Three Takeaways from Bears' rivalry loss to Packers
Mark Hoffman - USA Today Sports

Three Takeaways from Bears' rivalry loss to Packers

by - Senior Writer -

The Chicago Bears have played a lot of good games this season and a ton of very bad games this season. Sunday fell into the category of a bad game, but not quite a horrible game, as the Bears fell to the Green Bay Packers 17-9 to end the season.

For the most part, the Chicago defense did more than enough to keep the Bears in the game despite giving up a ton of yards. However, the bend, but not break mentality worked in their favor as the Packers only scored on three of their six possessions.

The same couldn't be said about the Bears offense as they had one of their worst showings in over a month. They struggled to run the ball, and apart from the first two drives of the game, they struggled to move the ball. That saw them convert on three field goals in the game, but we all know to beat the Packers or anyone consistently, you need more than nine points, which the Bears offense put up.

Here are some takeaways from the game on Sunday:


You hear it all of the time about Aaron Rodgers and the Packers owning the Bears for the better part of 30 years, but why not put Packers head coach Matt LaFleur into that conversation? LaFleur has been impressive since taking over for Mike McCarthy five seasons ago, making the playoffs four times with three divisional titles and winning at least nine games in four of those five seasons.

With the win on Sunday, he is also a perfect 10-0 against the Bears as a head coach, with Justin Fields falling to 0-6 all-time against the Packers. Say what you will about the Packers and this rivalry, but the bottom line is this isn't a rivalry anymore, as the Packers have dominated this rivalry since the 1990s. No matter who the coach, QB, or players are, the Bears can't beat this team, and that doesn't bode well for the future.

When you look at the Bears being one of the youngest teams in the NFL, you immediately notice the Packers are even younger and are the youngest team in the NFL. That doesn't bode well for a team trying to get to the Packers level, as the NFC North will continue to go through Green Bay once again.

Youth Movement

Sticking with part of the first takeaway, there is a lot to like about the Bears season and just where this team could be headed. Sure, missing the playoffs isn't ideal, but to improve this team by four wins says a lot about the work Matt Eberflus and his staff put in this season, which could go a long way to building a strong base.

Not to mention, they have the third youngest team in the NFL, and the Bears are set up for short-term success and long-term success with some of the moves they made. You saw some of those pieces in DJ Moore and Montez Sweat wreak havoc all season, but the youth movement from many of the Bears younger players stood out this season.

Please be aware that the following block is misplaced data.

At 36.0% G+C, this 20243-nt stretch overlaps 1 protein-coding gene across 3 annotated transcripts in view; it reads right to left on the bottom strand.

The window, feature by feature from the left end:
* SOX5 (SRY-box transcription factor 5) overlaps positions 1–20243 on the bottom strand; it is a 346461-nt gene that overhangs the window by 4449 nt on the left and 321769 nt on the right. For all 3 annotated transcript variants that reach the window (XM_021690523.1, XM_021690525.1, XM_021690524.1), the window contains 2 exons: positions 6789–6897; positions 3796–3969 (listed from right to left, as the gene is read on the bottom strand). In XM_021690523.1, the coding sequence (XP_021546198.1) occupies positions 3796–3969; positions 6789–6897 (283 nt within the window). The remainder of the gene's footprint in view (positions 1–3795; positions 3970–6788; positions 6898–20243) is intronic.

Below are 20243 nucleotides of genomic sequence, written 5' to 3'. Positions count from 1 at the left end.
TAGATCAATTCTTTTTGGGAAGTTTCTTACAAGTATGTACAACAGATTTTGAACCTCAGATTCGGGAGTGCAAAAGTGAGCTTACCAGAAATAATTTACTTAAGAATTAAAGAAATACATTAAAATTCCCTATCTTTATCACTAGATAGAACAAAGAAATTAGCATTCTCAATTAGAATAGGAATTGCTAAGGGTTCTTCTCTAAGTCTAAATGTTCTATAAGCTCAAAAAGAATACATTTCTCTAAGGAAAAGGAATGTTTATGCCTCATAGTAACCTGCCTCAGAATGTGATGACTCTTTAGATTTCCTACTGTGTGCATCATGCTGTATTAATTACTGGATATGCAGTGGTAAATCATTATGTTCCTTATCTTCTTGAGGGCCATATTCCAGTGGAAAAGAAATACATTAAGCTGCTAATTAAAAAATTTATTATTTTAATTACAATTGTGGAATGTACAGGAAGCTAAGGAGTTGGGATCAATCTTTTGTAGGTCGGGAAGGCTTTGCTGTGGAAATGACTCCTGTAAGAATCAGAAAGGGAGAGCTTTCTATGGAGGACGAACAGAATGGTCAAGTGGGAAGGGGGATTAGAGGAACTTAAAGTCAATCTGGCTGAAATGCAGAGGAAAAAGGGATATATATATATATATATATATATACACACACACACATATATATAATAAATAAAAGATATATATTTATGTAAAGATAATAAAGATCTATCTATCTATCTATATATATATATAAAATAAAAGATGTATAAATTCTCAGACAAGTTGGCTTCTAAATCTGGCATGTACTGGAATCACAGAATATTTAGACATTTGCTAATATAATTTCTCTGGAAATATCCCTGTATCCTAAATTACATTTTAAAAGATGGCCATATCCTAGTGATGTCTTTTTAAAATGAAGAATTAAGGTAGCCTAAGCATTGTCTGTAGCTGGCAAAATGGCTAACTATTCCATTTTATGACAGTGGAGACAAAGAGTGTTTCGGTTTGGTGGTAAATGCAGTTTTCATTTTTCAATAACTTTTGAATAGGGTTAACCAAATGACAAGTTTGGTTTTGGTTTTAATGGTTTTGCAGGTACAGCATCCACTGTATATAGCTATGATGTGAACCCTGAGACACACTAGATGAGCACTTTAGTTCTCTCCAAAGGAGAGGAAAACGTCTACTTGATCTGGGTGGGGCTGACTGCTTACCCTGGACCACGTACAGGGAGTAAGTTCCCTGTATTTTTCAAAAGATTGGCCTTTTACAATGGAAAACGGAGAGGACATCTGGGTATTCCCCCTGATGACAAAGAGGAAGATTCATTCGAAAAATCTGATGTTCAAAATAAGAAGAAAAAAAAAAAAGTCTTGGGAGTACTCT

That was especially important in the secondary, where guys like Jaylon Johnson, Tyrique Stevenson, Kyler Gordon, and Jaquon Brisker combined to lead the NFL in interceptions this season with 28. That is only the beginning for this group, as the Bears have invested a ton of stock into this defense to get it back on track, and it appears they have gotten back on track. Now, it will be up to the offense to follow and take their next steps to grow.

All Eyes on the No. 1 Pick

If you thought holding the No. 1 pick last season would be filled with question marks, wait until this season as the Bears again have the No. 1 pick in the NFL draft. However, unlike last season, where it was almost a given that the Bears were going to trade that pick away, this season is much more up in the air as to whether or not the Bears will keep that pick.

Should they keep that pick, the forgone conclusion is that they will be drafting Caleb Williams, No. 1, and thus moving on from Fields as their QB. While that is a popular opinion with many fans, it may not be the best option as the Bears current roster is designed around the strenght of Fields. Trading him could set this team back another year, which isn't what anyone wants.

Trading the No. 1 pick seems like the perfect situation for Chicago, but it could mean missing out on Marvin Harrison Jr, depending on where they trade down to. If that is the case, Malik Nabers and Rome Odunze would be other first-round WR options, but this is one of the deepest drafts regarding finding WR talent.

Either way, the next two months should give us a better picture of what this team wants to do. Keeping the No. 1 pick shows that this team is building for a better future with different pieces while trading it away puts the trust in Fields and what he has done to improve his game.

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